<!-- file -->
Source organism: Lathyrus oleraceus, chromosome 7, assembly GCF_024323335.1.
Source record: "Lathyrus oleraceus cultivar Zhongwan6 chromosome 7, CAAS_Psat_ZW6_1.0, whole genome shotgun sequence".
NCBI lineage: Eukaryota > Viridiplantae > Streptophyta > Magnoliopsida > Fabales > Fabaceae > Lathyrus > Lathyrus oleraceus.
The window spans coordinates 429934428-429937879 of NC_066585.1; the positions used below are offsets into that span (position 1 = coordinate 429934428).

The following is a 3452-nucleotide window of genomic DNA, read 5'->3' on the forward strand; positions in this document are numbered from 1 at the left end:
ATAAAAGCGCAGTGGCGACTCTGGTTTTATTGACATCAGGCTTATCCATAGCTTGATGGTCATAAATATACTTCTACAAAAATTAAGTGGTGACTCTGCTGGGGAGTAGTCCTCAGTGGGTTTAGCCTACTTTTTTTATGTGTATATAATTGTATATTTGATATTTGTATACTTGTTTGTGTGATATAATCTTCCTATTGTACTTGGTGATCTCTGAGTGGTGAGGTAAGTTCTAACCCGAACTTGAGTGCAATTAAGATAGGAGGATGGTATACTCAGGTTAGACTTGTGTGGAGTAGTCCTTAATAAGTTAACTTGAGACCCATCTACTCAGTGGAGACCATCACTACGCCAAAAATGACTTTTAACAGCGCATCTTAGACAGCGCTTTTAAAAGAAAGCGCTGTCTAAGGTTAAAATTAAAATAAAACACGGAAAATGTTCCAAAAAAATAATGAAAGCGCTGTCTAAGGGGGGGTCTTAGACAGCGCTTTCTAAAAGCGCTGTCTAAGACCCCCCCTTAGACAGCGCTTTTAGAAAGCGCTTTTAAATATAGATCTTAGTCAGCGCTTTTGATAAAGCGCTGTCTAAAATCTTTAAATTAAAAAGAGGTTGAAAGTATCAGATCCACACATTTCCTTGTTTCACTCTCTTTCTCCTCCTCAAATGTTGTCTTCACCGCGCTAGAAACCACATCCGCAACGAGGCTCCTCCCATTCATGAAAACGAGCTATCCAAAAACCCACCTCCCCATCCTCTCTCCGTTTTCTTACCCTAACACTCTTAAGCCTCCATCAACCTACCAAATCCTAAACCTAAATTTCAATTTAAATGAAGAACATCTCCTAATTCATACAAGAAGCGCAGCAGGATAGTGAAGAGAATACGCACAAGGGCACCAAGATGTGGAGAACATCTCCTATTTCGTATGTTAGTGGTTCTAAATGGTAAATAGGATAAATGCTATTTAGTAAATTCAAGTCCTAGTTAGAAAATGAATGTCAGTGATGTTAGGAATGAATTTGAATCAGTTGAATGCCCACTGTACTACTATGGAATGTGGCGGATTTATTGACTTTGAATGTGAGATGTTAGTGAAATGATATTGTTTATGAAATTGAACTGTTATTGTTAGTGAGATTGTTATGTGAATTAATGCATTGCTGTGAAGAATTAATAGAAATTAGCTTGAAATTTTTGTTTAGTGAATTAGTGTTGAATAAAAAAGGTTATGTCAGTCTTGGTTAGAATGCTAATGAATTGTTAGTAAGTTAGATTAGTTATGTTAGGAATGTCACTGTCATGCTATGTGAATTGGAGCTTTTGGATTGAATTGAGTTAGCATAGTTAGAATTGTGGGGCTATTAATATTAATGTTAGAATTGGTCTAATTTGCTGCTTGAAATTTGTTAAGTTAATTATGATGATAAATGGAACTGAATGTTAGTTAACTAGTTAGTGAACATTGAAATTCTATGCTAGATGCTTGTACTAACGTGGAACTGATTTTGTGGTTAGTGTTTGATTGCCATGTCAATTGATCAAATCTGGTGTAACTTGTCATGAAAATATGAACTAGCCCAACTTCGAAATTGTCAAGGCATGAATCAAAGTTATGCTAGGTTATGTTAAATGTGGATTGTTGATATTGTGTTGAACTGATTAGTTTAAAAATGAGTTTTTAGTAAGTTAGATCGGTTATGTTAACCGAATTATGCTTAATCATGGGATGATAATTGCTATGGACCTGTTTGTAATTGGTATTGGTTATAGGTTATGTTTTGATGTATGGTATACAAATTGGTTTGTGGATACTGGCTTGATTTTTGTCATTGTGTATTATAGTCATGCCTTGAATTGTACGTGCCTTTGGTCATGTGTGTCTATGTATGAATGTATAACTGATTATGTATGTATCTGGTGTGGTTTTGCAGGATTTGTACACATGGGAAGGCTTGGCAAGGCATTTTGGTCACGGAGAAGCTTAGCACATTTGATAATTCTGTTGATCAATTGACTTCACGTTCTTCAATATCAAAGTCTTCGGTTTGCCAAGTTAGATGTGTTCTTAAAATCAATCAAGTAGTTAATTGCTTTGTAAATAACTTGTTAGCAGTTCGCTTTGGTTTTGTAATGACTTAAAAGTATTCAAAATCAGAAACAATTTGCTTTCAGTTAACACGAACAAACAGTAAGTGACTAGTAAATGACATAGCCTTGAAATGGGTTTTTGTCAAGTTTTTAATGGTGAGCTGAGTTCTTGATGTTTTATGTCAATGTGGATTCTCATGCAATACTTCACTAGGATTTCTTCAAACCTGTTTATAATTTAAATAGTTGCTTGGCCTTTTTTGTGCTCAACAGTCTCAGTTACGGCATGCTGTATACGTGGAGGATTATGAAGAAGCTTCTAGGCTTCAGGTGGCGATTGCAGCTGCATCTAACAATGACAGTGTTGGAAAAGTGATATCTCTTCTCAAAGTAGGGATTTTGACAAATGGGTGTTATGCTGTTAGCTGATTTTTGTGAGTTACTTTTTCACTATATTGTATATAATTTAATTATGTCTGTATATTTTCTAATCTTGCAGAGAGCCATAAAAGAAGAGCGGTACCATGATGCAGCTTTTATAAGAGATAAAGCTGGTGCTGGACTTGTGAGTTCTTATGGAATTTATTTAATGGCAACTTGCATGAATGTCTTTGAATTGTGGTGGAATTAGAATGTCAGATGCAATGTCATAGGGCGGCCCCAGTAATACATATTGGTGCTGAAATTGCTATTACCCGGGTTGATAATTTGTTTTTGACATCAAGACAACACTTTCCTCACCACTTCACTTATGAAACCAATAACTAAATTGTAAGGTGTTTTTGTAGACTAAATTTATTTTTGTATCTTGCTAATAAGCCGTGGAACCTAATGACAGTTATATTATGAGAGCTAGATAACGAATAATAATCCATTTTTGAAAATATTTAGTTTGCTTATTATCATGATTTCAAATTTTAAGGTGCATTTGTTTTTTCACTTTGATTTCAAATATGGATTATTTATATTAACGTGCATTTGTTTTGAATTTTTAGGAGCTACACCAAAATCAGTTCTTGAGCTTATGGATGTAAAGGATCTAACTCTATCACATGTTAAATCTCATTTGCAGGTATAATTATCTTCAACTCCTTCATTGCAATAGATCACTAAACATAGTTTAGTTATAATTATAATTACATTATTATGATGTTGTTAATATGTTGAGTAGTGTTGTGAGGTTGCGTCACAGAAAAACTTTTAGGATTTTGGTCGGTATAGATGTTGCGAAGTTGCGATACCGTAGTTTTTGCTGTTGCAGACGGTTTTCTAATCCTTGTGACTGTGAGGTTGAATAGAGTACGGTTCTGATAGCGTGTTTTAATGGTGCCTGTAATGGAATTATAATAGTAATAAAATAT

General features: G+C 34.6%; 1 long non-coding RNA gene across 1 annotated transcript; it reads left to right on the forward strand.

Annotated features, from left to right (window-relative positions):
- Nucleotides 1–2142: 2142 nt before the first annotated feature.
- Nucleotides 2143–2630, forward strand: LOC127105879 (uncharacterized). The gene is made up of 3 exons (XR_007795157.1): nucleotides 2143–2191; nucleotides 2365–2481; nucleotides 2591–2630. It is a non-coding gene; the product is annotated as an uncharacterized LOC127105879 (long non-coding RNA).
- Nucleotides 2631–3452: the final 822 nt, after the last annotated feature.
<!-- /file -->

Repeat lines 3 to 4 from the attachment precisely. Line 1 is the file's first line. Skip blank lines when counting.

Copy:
NCBI lineage: Eukaryota > Viridiplantae > Streptophyta > Magnoliopsida > Fabales > Fabaceae > Lathyrus > Lathyrus oleraceus.
The window spans coordinates 429934428-429937879 of NC_066585.1; the positions used below are offsets into that span (position 1 = coordinate 429934428).